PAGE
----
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Iratus buccas inflet neque se fore posthac
Tam facilem dicat, votis ut praebét áiirem?
Praeterea, ne sic, ut qui jocularia, ridens
Percurram — quamquam ridentem dicere verum

Quid vetat? ut pueris olim dant crustula blandi

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Doctores, elementa velint ut discere prima—
Sed tamen amoto quaeramus seria ludo.
Ille gravem duro terram qui vertit aratro,
Perfidus hic caupo, miles nautaeque, per omne

Audaces mare qui currunt, hac mente laborem,. .

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Sese ferre, senes ut in otia tuta recedant, p. 7. *verav
Ajunt, quum sibi sint congesta cibaria: sicut

Parvula — nam exemplo est —

magni formica laboris

Ore trahit quodcumque potest atque addit acervo,

t Quem struit, haud ignara ac non incauta futuri.
7 Quae, simul inversum contristat Aquarius annum, /, ,

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Non usquam prorepit et illis utitur ante
Quaesitis sapiens, quum te neque fervidtis aestiis :
Deffioyeat lucro, neque hiems, ignis, mare, ferrum,
Nil 6bstet tibi, dum ne sit te ditior alter. § 2 «. ?. a 40
Quid juvat, immensum te argenti pondus et auri
Furtim defossâ timidum deponere terrâ?
* Quod si comminuas, vilem redigatur ad assem.'—

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23. praetereo, some Codd.—29. perfidus hic campo miles, or pertigil hic campo miles, or perfidus hic cautor, miles, or pernoctans campo miles, some edd.—38. patiens, some Codd.—39. dimoveat, some Codd.—nec hiems, Bentl.

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'At ni id fit, quid habet pulchri constructus acervus? p.

Milia frumenti tua triverit area centum, •

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Non tuus hòc capiet venter plus ac meus, ut si
Reticulum panis venales inter onusto
Forte vehas humero, nihilo plus accipias quam

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44. at, &c., Horace's reply. 45. construe: tua area triverit centum nilia (modiùm) frumenti—triverit = licet, quamvis triverit. 46. plus ac, instead of plus qttam. 47. inter venales, sc. servos, * among slaves; ' inter put last (comp. above C. 3, 3, 11; Epod. 2, 38; 7, 3; 16, 40). 49 and 50. quid referat, unusmally joined with the dative, viventi intra fines naturae, * what may it matter to him who is living within the limits prescribed by nature, whether,' &c. (comp. Tac Ann. 15, 65: non referre dedecori, si citharoedus demoveretur et tragoedus succederet = nihil interesse ad dedecus, si, &c.) 51. at suave, &c., a new objection of the miser. 52 haurire relinquas = concedas ut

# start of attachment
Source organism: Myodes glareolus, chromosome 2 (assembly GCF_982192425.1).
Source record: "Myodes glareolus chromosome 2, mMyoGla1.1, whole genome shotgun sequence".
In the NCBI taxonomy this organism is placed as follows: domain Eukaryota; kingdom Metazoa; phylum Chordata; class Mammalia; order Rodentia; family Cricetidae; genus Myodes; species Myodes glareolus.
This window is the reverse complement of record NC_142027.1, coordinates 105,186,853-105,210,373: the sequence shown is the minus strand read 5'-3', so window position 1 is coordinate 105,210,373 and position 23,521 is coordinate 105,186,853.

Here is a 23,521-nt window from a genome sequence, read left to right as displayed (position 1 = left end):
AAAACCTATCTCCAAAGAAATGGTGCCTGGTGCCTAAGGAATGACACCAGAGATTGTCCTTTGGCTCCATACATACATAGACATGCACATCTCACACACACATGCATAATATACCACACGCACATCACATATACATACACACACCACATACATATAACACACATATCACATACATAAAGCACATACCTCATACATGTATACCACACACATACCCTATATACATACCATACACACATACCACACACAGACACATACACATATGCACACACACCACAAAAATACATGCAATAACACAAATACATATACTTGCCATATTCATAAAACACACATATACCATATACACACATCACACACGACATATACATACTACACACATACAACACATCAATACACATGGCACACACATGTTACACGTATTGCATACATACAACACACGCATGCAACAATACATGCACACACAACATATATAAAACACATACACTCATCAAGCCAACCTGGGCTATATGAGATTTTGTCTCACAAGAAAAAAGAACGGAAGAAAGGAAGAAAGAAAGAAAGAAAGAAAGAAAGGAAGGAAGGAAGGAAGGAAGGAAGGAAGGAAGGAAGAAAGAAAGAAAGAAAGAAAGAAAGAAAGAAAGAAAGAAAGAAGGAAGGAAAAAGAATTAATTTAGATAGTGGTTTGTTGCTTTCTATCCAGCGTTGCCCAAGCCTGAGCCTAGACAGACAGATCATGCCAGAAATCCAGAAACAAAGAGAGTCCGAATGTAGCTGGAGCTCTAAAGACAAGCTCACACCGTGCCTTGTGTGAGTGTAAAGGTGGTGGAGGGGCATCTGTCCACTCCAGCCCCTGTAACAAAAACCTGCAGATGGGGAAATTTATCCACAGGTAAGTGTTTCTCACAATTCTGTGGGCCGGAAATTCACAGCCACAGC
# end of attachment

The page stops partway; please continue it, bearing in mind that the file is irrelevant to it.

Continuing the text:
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· Assideat, fomenta paret, medicum roget, ut te Suscitet ac gnatis reddat carisque propinquis ?

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Sic solitus: “ Populus me sibilat, at mihi plaudo
* Ipse domi, simul ac nummos contemplor in arca.'

Tantalus a labris sitiens fugientia captat ® : ' ^

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Flumina—Quid rides? Mutato nomine de te

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Cogeris aut pietis tamquam gaudere tabellis. ca. -,
Nescis quo valeat nummus? quem praebeat usum?,

Panis ematur, olus, vini sextarius, adde,
Quis humana sibi doleat natura negatis.

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An vigilare metu exanimem, noctesque diesque
Formidare malos fures, incendia, servos,
Ne te compilent fugientes, hoc juvat? Horum
Semper ego optarim pauperrimus esse bonorum.

At si condoluit tentatum frigore corpus • .• C

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Non uxor salvum te vult, non filius; omnes

Vicini oderunt noti, pueri atque puellae.

Miraris, quum tu argento post omnia ponas,
Si nemo praestet, quem non merearis, amorem? ^ ' *** **
At si cognatos, nullo natura labore